In an election that produced many surprises, perhaps the greatest surprise was that it proceeded smoothly. In the weeks leading up to the polls, opposition parties and civil society alike had expressed fears that President Pervez Musharraf and his loyalists in the Pakistan Muslim League (PML) would rig the elections massively. As it happened, they didn’t–or couldn’t. Polling was largely fair and free. Intelligence agencies in Pakistan routinely manipulate national elections to produce results of their choosing. That the all-powerful army chose not to meddle this time is significant.
Since Gen. Yahya Khan presided over the dismemberment of the country after a humiliating war with India in 1971, seldom has the military’s stock been so low. Not only is the army loathed for the imposition of a repressive state of emergency, but its intelligence agencies are also widely believed to have been involved in the assassination of Benazir Bhutto, leader of Pakistan’s largest political party. Conscious perhaps of the military’s increasing unpopularity, Gen. Ashfaq Kayani, the new army chief, had begun reducing the military’s encroachment into civilian life soon after taking office last November, withdrawing his generals from key civilian posts to which Musharraf had appointed them. Almost certainly a strategic retreat in the face of intense pressure from ordinary Pakistanis and increasingly impatient Western aid donors, this withdrawal nonetheless provides much-needed space for civilians to reassert themselves.
Another unexpected but wholly welcome result of this election was the humiliation of religious parties. Campaigning on the platform of anti-Americanism in the 2003 election (and allegedly assisted by some creative number-crunching behind the scenes by military agencies), a coalition of religious parties had, for the first time in Pakistan’s history, not only seized control of two of the country’s four provinces but also netted fifty seats in the national assembly. This election saw them routed. Not only did they lose Baluchistan and the North West Frontier Province (NWFP)–the two provinces bordering Afghanistan–but their takings at the center plummeted from fifty to three. News of the religious parties’ defeat in Peshawar, the capital of NWFP, triggered street celebrations. Inept, repressive and corrupt, the mullahs were eventually thrown out by an electorate that places prosperity and security far above religious rhetoric. This election, then, successfully debunks the notion that Pakistan is a nation of religious zealots. Provided the newly elected democrats do not disappoint, there is reason to hope now that the rise of liberal democracy will defeat the vestiges of religious extremism in Pakistan.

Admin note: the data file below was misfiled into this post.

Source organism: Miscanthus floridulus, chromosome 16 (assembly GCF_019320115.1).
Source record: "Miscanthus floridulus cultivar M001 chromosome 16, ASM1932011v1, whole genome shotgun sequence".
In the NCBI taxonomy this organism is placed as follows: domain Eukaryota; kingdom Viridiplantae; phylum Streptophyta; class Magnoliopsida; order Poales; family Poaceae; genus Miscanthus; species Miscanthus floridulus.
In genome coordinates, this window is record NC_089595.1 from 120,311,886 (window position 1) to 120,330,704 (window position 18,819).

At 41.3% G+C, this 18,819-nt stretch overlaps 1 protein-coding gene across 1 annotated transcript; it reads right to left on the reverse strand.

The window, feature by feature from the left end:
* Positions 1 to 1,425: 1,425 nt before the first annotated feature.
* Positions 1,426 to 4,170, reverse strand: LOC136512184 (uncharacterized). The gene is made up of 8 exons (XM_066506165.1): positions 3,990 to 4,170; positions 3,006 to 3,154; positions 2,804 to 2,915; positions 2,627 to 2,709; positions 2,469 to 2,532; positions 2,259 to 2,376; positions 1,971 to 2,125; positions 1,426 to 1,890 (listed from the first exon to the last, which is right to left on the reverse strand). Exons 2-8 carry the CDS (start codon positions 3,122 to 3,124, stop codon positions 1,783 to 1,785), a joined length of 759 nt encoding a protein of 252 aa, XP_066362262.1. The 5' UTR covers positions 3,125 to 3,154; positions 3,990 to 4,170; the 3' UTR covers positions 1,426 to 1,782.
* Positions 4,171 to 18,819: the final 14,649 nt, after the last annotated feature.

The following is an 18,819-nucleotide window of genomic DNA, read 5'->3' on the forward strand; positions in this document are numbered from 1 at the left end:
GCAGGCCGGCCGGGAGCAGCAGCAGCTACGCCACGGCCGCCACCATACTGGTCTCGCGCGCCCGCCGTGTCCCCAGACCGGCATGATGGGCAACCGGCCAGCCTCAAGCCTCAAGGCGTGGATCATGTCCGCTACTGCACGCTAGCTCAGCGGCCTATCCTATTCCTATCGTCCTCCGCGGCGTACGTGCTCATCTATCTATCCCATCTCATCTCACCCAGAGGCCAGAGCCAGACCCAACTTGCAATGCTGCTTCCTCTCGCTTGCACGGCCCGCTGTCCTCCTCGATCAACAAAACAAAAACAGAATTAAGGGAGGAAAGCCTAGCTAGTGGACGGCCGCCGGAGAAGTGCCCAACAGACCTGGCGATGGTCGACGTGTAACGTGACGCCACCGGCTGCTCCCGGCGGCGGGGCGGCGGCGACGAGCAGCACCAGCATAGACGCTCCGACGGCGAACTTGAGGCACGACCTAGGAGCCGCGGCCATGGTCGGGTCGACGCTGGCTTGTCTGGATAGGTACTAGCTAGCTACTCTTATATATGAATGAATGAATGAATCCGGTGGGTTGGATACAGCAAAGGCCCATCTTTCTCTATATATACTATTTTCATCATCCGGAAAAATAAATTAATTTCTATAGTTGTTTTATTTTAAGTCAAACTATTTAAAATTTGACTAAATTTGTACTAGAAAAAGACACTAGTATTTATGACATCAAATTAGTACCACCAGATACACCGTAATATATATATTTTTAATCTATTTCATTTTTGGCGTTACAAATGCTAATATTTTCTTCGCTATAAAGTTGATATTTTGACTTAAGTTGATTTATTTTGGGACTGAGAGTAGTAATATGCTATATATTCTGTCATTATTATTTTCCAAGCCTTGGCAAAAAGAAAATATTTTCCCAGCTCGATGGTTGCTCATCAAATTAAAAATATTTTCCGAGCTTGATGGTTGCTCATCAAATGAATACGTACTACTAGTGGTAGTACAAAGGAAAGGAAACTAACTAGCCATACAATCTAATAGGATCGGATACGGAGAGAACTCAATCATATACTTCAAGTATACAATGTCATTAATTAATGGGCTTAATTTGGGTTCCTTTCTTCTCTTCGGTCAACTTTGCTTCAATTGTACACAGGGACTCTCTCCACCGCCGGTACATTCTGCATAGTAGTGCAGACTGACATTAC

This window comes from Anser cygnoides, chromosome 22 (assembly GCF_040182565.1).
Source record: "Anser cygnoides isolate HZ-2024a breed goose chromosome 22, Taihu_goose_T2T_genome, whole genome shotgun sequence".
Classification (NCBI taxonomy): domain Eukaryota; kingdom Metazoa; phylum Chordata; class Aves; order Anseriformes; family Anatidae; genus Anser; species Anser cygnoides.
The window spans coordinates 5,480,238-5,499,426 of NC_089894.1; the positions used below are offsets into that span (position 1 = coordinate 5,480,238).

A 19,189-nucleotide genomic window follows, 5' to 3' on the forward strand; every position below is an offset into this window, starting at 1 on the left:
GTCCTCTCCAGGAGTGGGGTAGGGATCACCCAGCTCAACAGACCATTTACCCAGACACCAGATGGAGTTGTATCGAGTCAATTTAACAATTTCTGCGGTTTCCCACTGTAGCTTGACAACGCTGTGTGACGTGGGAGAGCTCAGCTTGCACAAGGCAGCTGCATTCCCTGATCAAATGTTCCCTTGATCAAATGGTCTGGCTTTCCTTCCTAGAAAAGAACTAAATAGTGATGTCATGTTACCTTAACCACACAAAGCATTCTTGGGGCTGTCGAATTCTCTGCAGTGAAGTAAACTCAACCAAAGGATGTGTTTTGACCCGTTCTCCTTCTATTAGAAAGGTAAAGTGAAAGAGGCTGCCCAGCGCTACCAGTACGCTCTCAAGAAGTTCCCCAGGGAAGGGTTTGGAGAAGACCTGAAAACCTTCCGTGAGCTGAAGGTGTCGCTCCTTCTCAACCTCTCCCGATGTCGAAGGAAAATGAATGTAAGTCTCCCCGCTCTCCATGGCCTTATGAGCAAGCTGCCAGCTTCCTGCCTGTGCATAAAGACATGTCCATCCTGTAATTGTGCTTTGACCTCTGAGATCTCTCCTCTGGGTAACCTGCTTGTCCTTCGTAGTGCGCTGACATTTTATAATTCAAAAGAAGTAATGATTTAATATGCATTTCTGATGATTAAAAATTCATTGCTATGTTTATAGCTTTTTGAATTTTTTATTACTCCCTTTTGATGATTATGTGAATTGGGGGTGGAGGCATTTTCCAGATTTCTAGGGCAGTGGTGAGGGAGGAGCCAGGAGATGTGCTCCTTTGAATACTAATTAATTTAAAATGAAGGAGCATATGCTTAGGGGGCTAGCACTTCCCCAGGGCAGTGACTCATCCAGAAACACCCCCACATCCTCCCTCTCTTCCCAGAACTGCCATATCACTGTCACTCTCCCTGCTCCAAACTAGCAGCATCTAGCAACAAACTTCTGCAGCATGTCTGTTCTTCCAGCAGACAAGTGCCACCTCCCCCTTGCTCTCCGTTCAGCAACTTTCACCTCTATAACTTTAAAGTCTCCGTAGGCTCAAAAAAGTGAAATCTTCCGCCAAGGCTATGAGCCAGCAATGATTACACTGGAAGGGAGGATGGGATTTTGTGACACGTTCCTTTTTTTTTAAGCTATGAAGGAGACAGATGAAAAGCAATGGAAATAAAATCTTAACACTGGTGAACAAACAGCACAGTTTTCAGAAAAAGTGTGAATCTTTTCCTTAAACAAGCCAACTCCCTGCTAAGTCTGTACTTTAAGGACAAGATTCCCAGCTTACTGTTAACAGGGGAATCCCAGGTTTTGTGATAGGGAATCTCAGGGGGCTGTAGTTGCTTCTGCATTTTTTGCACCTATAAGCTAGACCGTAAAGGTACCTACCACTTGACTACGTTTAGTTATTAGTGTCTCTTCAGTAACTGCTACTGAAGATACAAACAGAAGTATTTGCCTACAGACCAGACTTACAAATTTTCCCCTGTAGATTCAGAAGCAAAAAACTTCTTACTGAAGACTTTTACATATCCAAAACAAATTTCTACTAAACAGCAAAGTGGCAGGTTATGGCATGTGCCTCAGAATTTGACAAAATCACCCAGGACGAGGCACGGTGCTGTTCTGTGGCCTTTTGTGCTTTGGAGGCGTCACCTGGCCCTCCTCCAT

No less stinging was the rebuke delivered to Musharraf and his allies. The PML, commonly known as the King’s Party, lost two-thirds of its seats in Parliament, with twenty-two former cabinet ministers failing to get re-elected. Since the sacking of an intransigent Chief Justice and the subsequent crackdown on civil society last year, Musharraf and the PML had hemorrhaged support. What little goodwill they had built up through economic growth in the past five years was lost through recent microeconomic mismanagement, resulting in acute power shortages and spiraling wheat prices. Without the carapace of his military uniform and with his parliamentary support in tatters, President Musharraf stands exposed, isolated and deeply unpopular. He has no obvious role left to play in a democratic dispensation. If he were less autocratic, he would voluntarily step aside. But having dismissed demands from the victorious parties for his resignation as “way off,” this ex-commando is more likely to fight to the bitter end, resulting probably in his impeachment. George W. Bush, though he loathes to admit mistakes, also will find it difficult to continue backing his old ally in the war against terror in the face of such wholesale rejection from his own people. The next American government would do far better to ally itself with the people of Pakistan and their chosen representatives than with a discredited, illegitimate President and an unpopular army.